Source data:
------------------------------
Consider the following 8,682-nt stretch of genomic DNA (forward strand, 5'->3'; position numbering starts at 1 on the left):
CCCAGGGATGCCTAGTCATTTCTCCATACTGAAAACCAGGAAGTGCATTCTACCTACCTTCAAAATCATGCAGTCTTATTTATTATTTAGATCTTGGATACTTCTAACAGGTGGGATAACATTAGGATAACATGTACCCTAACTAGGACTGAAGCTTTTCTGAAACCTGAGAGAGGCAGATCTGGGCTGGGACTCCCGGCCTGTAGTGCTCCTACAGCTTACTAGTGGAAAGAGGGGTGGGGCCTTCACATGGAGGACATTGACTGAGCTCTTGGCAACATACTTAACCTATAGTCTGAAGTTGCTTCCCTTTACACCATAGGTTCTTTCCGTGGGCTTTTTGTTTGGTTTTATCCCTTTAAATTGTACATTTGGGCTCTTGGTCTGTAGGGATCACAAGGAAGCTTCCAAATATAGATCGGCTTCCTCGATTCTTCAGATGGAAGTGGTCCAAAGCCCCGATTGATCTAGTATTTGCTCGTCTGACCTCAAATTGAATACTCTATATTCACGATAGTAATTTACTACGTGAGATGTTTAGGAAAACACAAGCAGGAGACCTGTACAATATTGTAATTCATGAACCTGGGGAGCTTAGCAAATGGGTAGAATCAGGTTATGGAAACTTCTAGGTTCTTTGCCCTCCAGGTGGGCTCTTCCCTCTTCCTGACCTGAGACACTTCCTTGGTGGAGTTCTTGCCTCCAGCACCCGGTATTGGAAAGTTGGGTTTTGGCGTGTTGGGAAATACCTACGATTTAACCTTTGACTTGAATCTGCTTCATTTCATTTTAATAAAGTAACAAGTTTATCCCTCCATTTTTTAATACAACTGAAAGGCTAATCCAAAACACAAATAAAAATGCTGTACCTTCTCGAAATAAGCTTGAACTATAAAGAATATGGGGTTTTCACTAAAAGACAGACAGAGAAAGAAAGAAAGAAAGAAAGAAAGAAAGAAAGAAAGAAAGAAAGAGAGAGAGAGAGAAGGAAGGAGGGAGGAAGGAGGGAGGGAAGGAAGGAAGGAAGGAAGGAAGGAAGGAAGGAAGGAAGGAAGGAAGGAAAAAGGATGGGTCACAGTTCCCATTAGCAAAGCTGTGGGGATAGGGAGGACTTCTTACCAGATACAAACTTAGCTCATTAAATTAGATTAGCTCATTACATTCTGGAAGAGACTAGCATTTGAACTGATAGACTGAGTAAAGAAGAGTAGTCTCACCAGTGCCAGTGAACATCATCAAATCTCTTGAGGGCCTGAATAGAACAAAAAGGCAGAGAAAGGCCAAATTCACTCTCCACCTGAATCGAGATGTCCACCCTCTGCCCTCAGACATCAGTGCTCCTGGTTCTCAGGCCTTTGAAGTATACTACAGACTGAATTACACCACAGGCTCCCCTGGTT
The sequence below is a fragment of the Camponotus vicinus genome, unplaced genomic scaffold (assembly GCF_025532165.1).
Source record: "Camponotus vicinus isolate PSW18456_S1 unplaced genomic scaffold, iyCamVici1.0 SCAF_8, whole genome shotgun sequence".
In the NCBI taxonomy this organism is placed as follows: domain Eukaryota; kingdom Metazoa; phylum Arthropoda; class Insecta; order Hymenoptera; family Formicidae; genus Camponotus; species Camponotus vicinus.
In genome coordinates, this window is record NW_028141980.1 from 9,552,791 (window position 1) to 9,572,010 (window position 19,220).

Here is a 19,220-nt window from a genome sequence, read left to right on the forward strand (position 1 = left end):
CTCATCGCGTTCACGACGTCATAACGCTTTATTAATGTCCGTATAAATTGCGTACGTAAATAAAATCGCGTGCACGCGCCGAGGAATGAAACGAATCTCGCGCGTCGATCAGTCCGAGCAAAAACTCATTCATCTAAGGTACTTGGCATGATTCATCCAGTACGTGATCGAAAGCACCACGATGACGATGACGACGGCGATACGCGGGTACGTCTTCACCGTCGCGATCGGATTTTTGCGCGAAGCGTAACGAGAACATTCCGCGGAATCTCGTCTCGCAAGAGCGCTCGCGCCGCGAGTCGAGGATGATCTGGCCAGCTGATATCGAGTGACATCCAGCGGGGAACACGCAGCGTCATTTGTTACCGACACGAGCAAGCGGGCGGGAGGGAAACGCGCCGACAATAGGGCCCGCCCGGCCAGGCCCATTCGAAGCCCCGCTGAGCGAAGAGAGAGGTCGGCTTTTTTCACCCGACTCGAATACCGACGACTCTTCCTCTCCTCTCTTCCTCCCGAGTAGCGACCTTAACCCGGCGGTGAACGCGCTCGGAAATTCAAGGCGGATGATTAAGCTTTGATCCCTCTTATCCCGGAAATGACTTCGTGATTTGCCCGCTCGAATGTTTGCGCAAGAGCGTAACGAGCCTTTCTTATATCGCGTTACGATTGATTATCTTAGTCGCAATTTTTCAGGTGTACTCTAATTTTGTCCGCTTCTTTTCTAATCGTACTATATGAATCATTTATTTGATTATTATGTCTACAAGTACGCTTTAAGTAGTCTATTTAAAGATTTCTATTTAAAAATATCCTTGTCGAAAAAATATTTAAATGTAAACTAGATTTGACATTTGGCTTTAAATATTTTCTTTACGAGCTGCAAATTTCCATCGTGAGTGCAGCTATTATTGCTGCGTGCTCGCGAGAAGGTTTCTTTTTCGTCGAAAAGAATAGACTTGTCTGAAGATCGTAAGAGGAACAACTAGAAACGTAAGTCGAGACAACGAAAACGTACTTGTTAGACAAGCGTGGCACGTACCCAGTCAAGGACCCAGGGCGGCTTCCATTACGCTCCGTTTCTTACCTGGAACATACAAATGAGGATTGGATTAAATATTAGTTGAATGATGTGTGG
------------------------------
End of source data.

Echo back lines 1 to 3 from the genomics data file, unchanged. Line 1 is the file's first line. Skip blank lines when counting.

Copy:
Consider the following 8,682-nt stretch of genomic DNA (forward strand, 5'->3'; position numbering starts at 1 on the left):
CCCAGGGATGCCTAGTCATTTCTCCATACTGAAAACCAGGAAGTGCATTCTACCTACCTTCAAAATCATGCAGTCTTATTTATTATTTAGATCTTGGATACTTCTAACAGGTGGGATAACATTAGGATAACATGTACCCTAACTAGGACTGAAGCTTTTCTGAAACCTGAGAGAGGCAGATCTGGGCTGGGACTCCCGGCCTGTAGTGCTCCTACAGCTTACTAGTGGAAAGAGGGGTGGGGCCTTCACATGGAGGACATTGACTGAGCTCTTGGCAACATACTTAACCTATAGTCTGAAGTTGCTTCCCTTTACACCATAGGTTCTTTCCGTGGGCTTTTTGTTTGGTTTTATCCCTTTAAATTGTACATTTGGGCTCTTGGTCTGTAGGGATCACAAGGAAGCTTCCAAATATAGATCGGCTTCCTCGATTCTTCAGATGGAAGTGGTCCAAAGCCCCGATTGATCTAGTATTTGCTCGTCTGACCTCAAATTGAATACTCTATATTCACGATAGTAATTTACTACGTGAGATGTTTAGGAAAACACAAGCAGGAGACCTGTACAATATTGTAATTCATGAACCTGGGGAGCTTAGCAAATGGGTAGAATCAGGTTATGGAAACTTCTAGGTTCTTTGCCCTCCAGGTGGGCTCTTCCCTCTTCCTGACCTGAGACACTTCCTTGGTGGAGTTCTTGCCTCCAGCACCCGGTATTGGAAAGTTGGGTTTTGGCGTGTTGGGAAATACCTACGATTTAACCTTTGACTTGAATCTGCTTCATTTCATTTTAATAAAGTAACAAGTTTATCCCTCCATTTTTTAATACAACTGAAAGGCTAATCCAAAACACAAATAAAAATGCTGTACCTTCTCGAAATAAGCTTGAACTATAAAGAATATGGGGTTTTCACTAAAAGACAGACAGAGAAAGAAAGAAAGAAAGAAAGAAAGAAAGAAAGAAAGAAAGAAAGAGAGAGAGAGAGAAGGAAGGAGGGAGGAAGGAGGGAGGGAAGGAAGGAAGGAAGGAAGGAAGGAAGGAAGGAAGGAAGGAAGGAAGGAAAAAGGATGGGTCACAGTTCCCATTAGCAAAGCTGTGGGGATAGGGAGGACTTCTTACCAGATACAAACTTAGCTCATTAAATTAGATTAGCTCATTACATTCTGGAAGAGACTAGCATTTGAACTGATAGACTGAGTAAAGAAGAGTAGTCTCACCAGTGCCAGTGAACATCATCAAATCTCTTGAGGGCCTGAATAGAACAAAAAGGCAGAGAAAGGCCAAATTCACTCTCCACCTGAATCGAGATGTCCACCCTCTGCCCTCAGACATCAGTGCTCCTGGTTCTCAGGCCTTTGAAGTATACTACAGACTGAATTACACCACAGGCTCCCCTGGTT
The sequence below is a fragment of the Camponotus vicinus genome, unplaced genomic scaffold (assembly GCF_025532165.1).